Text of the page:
Beijing’s strategic calculations on the Asian chessboard have been thrown into turmoil, however, by the vigorous U.S. response to September 11. China sees the United States acquiring a new foothold in Central Asia and improving relations with Russia. The jihad in Kashmir has been damaged by American pressure on Islamabad to curtail the infiltration of guerrillas across the border, and by the elimination of the Taliban. American and Indian defense officials and military officers are discussing holding joint maneuvers.

Beijing views such a possible military alignment with horror. It, paired with the U.S.-Japanese alliance, would leave China exposed on two major flanks. Furthermore, the new Changi Naval Station in Singapore, the provision of new weapons to Taiwan, the reintroduction of American troops into the Philippines and U.S. discussions of collaborative work with regional allies on missile defense present Beijing with the specter of having its encirclement strategy boomerang.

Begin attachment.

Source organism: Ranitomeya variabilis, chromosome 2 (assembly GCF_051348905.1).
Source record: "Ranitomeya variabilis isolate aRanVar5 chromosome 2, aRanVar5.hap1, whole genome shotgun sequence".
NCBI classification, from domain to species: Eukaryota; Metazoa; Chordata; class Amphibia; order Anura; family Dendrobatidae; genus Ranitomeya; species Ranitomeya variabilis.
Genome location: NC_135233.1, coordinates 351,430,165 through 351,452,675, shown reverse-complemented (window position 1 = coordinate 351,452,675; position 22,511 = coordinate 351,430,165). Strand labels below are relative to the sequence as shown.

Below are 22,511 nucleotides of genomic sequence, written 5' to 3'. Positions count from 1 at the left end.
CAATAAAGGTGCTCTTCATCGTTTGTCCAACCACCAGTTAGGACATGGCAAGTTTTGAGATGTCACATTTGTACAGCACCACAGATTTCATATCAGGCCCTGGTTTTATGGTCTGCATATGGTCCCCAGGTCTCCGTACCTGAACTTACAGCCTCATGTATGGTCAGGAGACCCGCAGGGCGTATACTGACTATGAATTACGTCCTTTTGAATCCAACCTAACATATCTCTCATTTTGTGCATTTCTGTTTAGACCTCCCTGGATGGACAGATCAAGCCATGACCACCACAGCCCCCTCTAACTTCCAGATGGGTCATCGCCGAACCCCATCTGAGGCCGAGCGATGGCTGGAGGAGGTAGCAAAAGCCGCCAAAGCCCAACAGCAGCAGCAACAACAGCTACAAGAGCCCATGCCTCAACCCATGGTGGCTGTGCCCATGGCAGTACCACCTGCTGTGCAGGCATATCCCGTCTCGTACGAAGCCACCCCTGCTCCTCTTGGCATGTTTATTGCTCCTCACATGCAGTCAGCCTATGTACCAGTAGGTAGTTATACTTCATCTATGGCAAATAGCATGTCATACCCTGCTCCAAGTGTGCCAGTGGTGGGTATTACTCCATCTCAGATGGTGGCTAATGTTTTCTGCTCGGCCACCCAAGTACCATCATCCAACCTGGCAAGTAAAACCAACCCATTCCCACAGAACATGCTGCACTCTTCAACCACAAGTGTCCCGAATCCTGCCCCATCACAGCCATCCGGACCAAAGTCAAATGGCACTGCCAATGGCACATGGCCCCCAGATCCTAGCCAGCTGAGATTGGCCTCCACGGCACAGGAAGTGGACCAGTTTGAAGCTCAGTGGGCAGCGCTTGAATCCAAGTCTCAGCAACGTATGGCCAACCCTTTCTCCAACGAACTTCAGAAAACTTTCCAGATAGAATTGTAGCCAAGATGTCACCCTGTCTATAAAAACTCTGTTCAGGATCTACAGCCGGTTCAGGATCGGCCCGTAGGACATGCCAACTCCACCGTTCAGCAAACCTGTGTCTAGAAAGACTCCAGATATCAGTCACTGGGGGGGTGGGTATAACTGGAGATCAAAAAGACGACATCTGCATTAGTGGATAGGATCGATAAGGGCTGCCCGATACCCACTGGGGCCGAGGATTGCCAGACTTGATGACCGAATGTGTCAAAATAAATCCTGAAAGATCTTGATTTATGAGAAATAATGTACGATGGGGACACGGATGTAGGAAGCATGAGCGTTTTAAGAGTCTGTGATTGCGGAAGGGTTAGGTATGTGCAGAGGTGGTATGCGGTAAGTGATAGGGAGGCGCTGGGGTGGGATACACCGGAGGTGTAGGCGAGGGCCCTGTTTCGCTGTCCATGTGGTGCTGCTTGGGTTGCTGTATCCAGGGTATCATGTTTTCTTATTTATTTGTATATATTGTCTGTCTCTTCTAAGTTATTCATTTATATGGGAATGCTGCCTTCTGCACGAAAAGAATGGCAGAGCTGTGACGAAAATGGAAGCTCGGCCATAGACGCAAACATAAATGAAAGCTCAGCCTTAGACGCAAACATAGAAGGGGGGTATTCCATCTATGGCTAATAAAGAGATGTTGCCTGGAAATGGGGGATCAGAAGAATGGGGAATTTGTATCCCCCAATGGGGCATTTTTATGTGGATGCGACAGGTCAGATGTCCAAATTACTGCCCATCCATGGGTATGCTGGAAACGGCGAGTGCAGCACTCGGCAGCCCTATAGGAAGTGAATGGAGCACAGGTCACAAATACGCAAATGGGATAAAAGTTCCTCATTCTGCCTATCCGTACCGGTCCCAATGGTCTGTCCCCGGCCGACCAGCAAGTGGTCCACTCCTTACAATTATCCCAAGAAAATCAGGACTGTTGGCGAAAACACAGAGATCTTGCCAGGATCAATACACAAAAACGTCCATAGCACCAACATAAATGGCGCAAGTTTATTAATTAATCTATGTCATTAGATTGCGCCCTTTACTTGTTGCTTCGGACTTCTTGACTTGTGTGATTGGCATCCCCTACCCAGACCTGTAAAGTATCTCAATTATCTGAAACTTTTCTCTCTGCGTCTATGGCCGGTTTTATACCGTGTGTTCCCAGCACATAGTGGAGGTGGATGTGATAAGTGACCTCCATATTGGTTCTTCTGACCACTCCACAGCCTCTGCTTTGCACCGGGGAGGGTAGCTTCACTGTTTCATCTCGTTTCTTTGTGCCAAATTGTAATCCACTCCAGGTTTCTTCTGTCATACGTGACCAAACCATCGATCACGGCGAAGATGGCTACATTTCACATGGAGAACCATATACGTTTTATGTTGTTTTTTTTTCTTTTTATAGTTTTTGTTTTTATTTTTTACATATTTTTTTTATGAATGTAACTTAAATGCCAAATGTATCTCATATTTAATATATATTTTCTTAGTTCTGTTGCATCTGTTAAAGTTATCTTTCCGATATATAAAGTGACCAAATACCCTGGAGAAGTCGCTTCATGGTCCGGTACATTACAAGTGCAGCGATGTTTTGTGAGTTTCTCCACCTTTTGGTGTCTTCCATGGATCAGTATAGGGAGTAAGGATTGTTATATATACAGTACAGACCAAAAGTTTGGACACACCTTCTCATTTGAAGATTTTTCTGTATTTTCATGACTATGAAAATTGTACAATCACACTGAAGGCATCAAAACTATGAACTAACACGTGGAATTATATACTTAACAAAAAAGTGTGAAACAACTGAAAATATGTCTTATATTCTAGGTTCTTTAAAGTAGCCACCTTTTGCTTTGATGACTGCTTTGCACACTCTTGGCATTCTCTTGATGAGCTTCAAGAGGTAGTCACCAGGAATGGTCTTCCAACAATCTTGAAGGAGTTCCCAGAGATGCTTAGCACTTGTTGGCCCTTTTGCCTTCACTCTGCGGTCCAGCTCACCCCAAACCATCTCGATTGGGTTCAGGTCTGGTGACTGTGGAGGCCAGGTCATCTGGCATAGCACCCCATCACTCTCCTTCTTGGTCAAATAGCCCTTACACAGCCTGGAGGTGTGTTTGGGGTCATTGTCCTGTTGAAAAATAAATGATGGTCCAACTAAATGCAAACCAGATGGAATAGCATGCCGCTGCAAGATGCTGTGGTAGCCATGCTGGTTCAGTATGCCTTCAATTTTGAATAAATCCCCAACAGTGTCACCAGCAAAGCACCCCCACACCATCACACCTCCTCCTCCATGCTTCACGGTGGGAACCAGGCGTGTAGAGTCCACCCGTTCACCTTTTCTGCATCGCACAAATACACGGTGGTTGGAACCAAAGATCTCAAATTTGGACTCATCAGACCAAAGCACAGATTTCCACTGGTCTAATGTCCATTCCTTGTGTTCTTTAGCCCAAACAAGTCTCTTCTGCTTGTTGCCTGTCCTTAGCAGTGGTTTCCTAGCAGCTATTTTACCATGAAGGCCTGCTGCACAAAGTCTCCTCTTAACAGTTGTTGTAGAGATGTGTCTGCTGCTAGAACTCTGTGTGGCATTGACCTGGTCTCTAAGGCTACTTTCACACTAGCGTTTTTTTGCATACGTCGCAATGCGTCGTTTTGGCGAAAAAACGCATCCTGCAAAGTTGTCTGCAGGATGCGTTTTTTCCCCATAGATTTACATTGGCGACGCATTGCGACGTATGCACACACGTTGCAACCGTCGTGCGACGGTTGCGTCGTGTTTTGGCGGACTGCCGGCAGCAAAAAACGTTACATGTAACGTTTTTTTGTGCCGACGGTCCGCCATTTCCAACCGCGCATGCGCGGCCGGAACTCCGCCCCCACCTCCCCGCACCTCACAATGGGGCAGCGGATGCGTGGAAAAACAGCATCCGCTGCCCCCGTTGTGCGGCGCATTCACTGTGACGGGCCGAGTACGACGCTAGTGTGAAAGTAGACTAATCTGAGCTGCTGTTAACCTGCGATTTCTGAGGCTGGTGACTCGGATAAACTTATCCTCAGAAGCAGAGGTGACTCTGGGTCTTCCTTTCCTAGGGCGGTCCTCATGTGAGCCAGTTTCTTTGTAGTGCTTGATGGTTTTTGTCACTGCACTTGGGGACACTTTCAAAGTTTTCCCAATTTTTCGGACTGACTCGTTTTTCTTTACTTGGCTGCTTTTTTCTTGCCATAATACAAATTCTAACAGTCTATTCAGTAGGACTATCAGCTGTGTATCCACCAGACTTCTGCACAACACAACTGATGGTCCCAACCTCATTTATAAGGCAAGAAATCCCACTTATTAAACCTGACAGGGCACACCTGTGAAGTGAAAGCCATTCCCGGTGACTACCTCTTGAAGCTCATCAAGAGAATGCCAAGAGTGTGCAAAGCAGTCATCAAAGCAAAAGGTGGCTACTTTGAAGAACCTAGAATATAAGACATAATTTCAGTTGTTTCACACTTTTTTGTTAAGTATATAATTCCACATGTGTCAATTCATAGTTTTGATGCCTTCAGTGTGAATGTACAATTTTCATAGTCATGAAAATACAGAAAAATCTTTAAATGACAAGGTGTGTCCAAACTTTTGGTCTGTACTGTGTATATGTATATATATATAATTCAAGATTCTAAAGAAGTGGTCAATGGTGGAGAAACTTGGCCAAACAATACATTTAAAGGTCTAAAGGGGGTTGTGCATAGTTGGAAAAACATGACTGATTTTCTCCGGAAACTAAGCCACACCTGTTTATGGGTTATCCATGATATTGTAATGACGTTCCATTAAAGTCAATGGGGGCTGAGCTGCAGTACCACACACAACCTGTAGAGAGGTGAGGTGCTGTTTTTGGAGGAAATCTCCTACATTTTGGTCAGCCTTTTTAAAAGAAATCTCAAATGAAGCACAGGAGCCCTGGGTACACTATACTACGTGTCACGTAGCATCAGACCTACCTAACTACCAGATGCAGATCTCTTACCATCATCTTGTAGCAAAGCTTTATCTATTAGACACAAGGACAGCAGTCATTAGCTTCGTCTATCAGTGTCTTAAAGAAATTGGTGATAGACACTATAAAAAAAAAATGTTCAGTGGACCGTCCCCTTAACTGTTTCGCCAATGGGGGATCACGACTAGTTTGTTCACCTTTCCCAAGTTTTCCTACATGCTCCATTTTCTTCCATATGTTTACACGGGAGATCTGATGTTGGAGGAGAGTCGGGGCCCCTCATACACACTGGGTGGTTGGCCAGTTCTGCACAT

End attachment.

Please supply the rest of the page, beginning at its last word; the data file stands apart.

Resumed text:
Prominent Chinese military thinkers and Communist party leaders believe that Beijing needs to reassert its strength in the wake of America’s demonstration of power. Yet China lacks the economic development it needs to support the regime’s ambitions to dominate Asia and overthrow American “hegemony.”

Writing in the winter issue of the Cambridge Economics Journal, Peter Nolan argued that, while they have undergone extensive change, large Chinese enterprises are still behind American firms in such strategic sectors as aerospace, telecommunications, advanced manufacturing and energy generation. Nolan is Sinyi Professor of Chinese Management at Cambridge University and a consultant to many American corporations operating in China.

That China lags behind America should be a source of comfort to a White House concerned with Beijing as a “strategic competitor” in world politics. Instead, members of the Bush administration are working to facilitate the transfer of money, industrial capacity and technology to China in ways that will aid its development as a threat to the United States and its Asian allies.


Just before Bush left for China, U.S. Trade Representative Robert Zoellick spoke to the U.S.-China Business Council. First, he praised the council’s influence in Congress for keeping American markets open to Chinese exports. In 2001, Beijing earned over US$83 billion in hard currency from its American trade surplus.